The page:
What is spinal anesthesia?

Spinal anesthesia is a type of regional anesthesia in which an anesthetic is injected into the spinal canal. Many people are familiar with the concept of an epidural, a type of spinal anesthesia that numbs the pelvic area for childbirth, and the medical procedures that must be performed in that region. There are also many other applications for spinal anesthesia, which is always administered by a trained anesthesiologist. If you are considered a candidate for spinal anesthesia, the anesthesiologist will meet with you to discuss the procedure and discuss how it will feel.

Like other anesthesia techniques, spinal anesthesia is intended to minimize the sensation of pain for a patient. In addition to making the surgical experience less traumatic, anesthesia also appears to promote healing, as pain interferes with rapid healing of injuries. Several different anesthesia medications are available, along with a variety of techniques to maximize effectiveness. Spinal anesthesia is a common technique for procedures involving the lower body.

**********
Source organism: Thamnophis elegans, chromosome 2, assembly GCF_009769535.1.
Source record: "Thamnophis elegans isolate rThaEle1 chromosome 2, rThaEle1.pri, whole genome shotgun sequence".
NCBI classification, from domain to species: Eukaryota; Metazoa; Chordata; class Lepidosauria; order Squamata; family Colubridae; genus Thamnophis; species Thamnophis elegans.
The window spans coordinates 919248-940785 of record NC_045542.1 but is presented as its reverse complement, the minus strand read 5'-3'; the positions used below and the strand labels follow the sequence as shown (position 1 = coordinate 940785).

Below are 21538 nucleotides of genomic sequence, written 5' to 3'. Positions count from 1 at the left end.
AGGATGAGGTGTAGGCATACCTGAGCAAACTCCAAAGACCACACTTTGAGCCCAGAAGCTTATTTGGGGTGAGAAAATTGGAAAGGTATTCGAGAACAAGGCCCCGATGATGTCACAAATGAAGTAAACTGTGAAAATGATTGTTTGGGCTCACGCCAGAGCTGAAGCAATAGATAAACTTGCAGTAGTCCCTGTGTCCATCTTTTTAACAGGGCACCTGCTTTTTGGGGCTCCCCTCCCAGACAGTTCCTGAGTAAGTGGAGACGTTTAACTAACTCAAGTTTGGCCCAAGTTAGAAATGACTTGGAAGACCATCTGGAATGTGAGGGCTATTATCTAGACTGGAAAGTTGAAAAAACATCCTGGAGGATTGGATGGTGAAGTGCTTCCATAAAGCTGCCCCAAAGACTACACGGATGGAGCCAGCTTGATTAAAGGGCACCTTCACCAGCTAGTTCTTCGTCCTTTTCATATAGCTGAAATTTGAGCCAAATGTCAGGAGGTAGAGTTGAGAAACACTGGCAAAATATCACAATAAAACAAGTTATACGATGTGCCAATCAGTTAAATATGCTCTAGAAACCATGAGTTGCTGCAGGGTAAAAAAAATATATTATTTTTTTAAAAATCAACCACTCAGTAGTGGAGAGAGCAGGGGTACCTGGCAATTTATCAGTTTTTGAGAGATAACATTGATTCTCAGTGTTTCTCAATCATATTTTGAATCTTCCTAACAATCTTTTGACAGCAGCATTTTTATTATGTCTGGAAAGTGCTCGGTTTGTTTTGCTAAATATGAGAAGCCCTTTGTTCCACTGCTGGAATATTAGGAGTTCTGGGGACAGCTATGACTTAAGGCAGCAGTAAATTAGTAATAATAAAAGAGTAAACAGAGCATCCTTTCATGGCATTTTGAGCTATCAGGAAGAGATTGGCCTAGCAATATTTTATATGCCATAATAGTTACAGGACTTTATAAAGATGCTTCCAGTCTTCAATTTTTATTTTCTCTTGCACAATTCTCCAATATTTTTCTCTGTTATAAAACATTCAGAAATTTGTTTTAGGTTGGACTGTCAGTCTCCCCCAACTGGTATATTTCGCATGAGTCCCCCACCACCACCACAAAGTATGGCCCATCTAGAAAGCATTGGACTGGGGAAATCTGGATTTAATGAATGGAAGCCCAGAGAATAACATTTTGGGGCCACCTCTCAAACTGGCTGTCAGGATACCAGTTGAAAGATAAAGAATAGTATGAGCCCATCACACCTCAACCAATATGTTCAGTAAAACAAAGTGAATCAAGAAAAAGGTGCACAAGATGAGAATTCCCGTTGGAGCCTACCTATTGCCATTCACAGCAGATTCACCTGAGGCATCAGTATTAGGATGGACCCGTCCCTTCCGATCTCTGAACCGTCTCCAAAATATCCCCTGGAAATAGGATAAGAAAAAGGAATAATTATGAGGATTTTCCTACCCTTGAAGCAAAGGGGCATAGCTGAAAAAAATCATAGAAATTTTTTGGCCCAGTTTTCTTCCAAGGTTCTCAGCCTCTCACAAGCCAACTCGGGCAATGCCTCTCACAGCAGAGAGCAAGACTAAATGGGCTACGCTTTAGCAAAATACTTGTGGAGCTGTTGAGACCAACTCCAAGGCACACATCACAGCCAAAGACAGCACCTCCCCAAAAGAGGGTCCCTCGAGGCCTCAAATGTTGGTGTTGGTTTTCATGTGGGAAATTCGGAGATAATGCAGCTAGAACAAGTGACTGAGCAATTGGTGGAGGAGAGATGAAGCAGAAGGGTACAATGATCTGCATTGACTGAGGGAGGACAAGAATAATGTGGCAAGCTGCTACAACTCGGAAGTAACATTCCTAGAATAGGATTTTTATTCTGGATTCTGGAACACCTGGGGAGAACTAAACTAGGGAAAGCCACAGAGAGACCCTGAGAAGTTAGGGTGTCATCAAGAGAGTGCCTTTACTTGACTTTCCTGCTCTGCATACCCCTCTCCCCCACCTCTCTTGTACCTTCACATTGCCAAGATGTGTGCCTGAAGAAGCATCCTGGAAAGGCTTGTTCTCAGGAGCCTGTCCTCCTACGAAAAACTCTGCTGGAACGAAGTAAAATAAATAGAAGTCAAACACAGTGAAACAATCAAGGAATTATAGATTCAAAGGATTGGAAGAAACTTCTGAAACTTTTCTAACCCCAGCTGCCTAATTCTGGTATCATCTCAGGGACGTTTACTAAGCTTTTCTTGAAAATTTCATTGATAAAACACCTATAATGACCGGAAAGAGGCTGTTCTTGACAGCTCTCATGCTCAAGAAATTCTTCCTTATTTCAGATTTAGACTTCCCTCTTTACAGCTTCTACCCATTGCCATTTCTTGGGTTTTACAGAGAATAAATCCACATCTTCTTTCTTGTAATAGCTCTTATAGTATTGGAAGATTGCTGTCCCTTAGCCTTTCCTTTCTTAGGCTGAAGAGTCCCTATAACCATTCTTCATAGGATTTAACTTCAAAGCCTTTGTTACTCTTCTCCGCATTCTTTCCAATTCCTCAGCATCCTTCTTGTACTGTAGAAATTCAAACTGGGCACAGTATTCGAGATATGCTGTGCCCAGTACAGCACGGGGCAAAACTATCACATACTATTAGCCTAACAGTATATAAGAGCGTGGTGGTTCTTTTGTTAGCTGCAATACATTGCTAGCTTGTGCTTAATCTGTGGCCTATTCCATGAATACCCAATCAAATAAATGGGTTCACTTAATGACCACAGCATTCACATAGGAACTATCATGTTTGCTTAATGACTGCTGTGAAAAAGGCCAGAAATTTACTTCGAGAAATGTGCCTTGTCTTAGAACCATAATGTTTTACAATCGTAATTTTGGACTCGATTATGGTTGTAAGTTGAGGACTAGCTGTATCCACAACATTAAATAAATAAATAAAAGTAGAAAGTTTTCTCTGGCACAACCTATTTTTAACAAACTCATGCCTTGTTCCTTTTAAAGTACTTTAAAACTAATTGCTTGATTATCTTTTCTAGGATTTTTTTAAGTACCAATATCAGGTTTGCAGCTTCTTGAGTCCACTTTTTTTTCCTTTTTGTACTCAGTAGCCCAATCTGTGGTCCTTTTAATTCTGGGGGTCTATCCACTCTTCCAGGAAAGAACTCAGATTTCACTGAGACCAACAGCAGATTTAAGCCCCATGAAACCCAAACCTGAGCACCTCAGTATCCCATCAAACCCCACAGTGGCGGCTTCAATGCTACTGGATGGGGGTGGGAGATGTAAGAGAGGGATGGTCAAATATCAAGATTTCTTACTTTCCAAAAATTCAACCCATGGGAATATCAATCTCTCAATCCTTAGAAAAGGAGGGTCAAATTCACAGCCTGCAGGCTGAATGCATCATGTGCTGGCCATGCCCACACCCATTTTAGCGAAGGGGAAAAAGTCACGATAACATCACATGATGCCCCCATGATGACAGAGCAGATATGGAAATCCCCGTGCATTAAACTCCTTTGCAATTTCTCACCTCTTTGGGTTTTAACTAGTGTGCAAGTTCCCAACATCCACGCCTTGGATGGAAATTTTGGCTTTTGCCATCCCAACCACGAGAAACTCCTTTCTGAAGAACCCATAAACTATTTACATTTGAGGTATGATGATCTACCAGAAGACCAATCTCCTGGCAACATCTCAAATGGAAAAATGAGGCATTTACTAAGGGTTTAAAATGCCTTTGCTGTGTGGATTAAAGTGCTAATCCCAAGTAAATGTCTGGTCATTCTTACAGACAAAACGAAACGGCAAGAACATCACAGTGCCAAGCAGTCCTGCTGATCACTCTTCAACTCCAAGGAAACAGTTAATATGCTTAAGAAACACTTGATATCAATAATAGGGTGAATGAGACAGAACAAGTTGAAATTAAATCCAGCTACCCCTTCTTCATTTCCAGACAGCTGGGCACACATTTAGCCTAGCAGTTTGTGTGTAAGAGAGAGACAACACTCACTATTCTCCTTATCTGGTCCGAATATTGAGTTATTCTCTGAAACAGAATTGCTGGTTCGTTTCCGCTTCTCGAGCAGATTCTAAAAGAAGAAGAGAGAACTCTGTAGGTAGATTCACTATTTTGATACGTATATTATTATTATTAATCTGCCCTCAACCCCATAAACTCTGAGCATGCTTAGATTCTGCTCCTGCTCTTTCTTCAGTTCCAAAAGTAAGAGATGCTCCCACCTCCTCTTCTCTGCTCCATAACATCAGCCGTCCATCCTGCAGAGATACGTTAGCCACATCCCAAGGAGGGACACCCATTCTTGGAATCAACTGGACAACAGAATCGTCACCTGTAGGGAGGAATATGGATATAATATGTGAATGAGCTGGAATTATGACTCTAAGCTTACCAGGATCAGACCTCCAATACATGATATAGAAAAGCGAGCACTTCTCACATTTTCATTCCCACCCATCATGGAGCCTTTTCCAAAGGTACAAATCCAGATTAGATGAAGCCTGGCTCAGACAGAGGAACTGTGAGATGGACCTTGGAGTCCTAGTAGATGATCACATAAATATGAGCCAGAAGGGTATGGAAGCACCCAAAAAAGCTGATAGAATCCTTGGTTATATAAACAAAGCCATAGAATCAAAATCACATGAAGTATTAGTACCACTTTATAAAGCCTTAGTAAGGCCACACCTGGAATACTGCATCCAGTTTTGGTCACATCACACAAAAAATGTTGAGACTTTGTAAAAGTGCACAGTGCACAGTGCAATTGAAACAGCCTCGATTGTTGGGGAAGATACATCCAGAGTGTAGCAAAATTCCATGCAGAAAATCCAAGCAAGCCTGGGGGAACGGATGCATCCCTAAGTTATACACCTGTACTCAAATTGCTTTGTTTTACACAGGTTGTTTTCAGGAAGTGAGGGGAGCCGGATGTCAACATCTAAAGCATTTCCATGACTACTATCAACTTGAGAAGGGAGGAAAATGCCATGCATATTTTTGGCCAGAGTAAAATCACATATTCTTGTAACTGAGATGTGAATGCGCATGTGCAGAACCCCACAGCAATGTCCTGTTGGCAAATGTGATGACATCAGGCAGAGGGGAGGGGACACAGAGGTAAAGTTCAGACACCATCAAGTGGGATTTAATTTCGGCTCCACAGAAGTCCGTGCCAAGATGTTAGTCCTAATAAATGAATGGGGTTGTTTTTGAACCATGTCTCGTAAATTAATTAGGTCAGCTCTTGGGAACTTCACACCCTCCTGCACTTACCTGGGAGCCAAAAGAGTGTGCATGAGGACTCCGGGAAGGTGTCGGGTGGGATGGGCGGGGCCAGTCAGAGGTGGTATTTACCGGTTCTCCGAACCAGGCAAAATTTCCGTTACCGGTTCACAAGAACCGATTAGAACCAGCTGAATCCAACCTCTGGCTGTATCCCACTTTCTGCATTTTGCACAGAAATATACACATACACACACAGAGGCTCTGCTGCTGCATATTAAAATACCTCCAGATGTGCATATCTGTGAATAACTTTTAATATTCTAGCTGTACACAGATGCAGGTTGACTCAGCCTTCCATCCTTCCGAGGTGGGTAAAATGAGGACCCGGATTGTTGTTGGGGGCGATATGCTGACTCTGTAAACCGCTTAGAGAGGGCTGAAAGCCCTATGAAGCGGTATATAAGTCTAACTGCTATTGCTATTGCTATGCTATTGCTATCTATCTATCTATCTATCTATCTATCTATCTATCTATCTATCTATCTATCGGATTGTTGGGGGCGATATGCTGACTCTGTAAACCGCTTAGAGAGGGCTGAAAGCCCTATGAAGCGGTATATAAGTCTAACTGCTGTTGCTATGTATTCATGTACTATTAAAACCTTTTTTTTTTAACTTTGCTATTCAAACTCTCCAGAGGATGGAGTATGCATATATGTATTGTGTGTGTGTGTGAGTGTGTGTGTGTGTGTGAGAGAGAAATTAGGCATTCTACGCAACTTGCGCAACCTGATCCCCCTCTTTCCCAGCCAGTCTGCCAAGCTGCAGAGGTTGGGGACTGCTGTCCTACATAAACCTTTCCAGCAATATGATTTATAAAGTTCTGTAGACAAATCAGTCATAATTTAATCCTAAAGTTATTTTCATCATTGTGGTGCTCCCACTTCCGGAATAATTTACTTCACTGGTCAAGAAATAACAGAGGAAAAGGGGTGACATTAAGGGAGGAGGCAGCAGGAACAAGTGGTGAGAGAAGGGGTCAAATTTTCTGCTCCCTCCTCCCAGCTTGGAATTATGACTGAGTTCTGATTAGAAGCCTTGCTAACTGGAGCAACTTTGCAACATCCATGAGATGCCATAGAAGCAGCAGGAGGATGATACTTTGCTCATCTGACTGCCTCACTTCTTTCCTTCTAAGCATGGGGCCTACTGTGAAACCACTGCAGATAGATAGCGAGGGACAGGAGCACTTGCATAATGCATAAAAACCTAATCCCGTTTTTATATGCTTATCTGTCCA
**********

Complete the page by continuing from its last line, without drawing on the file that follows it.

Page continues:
The main reason for choosing spinal anesthesia is that it helps avoid the complications associated with general anesthesia. The patient is also usually under conscious sedation during the procedure, to ensure that he or she is at the highest level of comfort. Typically, the patient will not remember many of the details of the procedure. However, keeping the patient awake for the procedure can help doctors, as the patient can communicate about the sensations he is experiencing.

To administer spinal anesthesia, the anesthesiologist first numbs an area with a local anesthetic. Once the local anesthetic is active, another needle is inserted into the spine to deliver a longer-acting regional anesthetic. Spinal anesthesia is most often used to numb the lower half of the body, although it can also be used as a regional anesthesia for some procedures in the torso region. When the procedure is finished, the patient is given a period of rest and recuperation while regaining strength.

No surgical procedure is completely risk-free. There is a small risk of complications associated with spinal anesthesia, including possible paralysis. For this reason, it is extremely important to be open with the anesthesiologist during your preoperative interview, to identify any potential sources of complications during the procedure. The anesthesiologist may determine that you are not a good candidate after the interview and will propose some alternatives to spinal anesthesia that may be safer.

Go up